Still waiting for Madam President

Take heart! Maybe it won't be that long...


Katharine Mieszkowski
May 29, 2008 9:56PM (UTC)

Last week, I wrote about two stories that made some dire predictions about how long it will take for the next serious female contender for president to emerge in the United States post-Hillary Clinton. One piece in the Washington Post suggested a generation, another one in the New York Times thought that was frankly too optimistic, quoting a scholar who put the time frame in terms of generations.

Having wallowed in these bleak forecasts, I am happy to present an alternative view from Slate's Dahlia Lithwick, who argues that Hillary Clinton's campaign for the Democratic nomination and the country's reaction to it will not discourage women from running for president. On the contrary, Clinton's run will likely spur more women to strive for the Oval Office.

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Lithwick writes that the naysayers contend that "Clinton had a legitimate shot at the presidency only because she represented a once-in-a-lifetime lightning strike of marriage, fame, and experience that is not only unique to her but that will die with her failed nomination." Lithwick finds that view perversely belittling in its own way: "By advancing the argument that no woman will ever win the presidency without the advantages of a Hillary Clinton because only those advantages account for her success, we do more to disrespect her enormous talents than all of the oily misogynists on Fox News. All across the country, in the most unlikely ways and places, Hillary Clinton kicked ass as a woman. Why take that away from her now?"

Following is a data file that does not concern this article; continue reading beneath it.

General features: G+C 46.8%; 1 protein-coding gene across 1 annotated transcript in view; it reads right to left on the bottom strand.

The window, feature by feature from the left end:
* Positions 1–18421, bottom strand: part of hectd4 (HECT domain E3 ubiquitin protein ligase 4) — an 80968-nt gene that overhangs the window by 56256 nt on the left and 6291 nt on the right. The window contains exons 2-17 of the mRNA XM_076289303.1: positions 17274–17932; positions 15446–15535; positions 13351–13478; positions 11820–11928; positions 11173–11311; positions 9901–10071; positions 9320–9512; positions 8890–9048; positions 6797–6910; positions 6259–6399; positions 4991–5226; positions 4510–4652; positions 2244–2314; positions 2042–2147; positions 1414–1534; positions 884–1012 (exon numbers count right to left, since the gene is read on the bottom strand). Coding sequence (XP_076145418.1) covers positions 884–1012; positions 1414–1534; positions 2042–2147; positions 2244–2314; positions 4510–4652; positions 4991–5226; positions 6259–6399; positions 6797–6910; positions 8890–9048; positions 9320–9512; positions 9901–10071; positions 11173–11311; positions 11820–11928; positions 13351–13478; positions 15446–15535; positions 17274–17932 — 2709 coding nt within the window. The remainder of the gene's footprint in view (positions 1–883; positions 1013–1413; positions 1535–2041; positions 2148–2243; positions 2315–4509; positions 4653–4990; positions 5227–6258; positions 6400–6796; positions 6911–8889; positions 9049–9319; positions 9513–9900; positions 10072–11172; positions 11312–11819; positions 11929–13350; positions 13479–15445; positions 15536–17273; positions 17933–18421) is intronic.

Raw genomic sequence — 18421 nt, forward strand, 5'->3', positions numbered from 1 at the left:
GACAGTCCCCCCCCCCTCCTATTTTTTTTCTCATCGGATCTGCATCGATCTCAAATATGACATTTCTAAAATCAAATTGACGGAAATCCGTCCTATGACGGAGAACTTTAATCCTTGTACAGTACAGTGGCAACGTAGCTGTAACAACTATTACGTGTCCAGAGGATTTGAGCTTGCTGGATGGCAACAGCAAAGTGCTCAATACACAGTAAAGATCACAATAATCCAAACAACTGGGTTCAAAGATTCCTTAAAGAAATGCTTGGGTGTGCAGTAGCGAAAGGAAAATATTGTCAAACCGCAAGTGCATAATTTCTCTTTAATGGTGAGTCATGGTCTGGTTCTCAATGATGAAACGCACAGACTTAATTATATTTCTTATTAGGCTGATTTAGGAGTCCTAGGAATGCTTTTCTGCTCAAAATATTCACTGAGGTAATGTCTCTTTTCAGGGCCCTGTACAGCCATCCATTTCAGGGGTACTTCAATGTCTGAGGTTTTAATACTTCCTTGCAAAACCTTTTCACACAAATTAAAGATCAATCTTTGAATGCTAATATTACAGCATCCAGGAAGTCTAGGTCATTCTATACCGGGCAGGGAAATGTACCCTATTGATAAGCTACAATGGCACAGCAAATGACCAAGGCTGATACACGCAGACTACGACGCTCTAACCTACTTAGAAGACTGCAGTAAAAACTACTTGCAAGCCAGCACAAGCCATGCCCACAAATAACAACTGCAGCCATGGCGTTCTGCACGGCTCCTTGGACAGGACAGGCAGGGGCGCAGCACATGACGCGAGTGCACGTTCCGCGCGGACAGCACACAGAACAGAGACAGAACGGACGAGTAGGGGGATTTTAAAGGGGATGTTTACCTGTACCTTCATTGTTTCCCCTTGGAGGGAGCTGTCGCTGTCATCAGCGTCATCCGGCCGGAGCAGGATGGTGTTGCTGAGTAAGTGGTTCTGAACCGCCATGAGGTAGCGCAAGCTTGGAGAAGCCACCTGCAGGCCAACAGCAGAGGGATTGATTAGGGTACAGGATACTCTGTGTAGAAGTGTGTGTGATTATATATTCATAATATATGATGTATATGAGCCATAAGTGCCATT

Aspiring female politicians will be encouraged by the millions of votes Clinton won in primaries across the country and her fundraising prowess, Lithwick argues. And these commander-in-chiefs-to-be won't be scared off by the blatant misogyny that the Clinton campaign has faced from the mainstream media and on the campaign trail. Quite the opposite, these future POTUSes may even be galvanized to lead in part because of the extra hurdles female candidates still face: "Women will put themselves through this because most of us will have been more inspired by the Clinton run than scared off by it," writes Lithwick. "They'll put themselves through it because -- for the first time in history -- they'll know what it looks like when a woman almost scores the presidency, and it looks amazing. And some of them will also put themselves through it because having been well and truly sickened by the 'iron my shirts' moments, they'll do what women did in 1992 after watching Anita Hill endure outrageous nuts-and-sluts treatment at the hands of an all-male Senate judiciary committee. They'll swarm government."

I hope she's right.


Katharine Mieszkowski

Katharine Mieszkowski is a senior writer for Salon.

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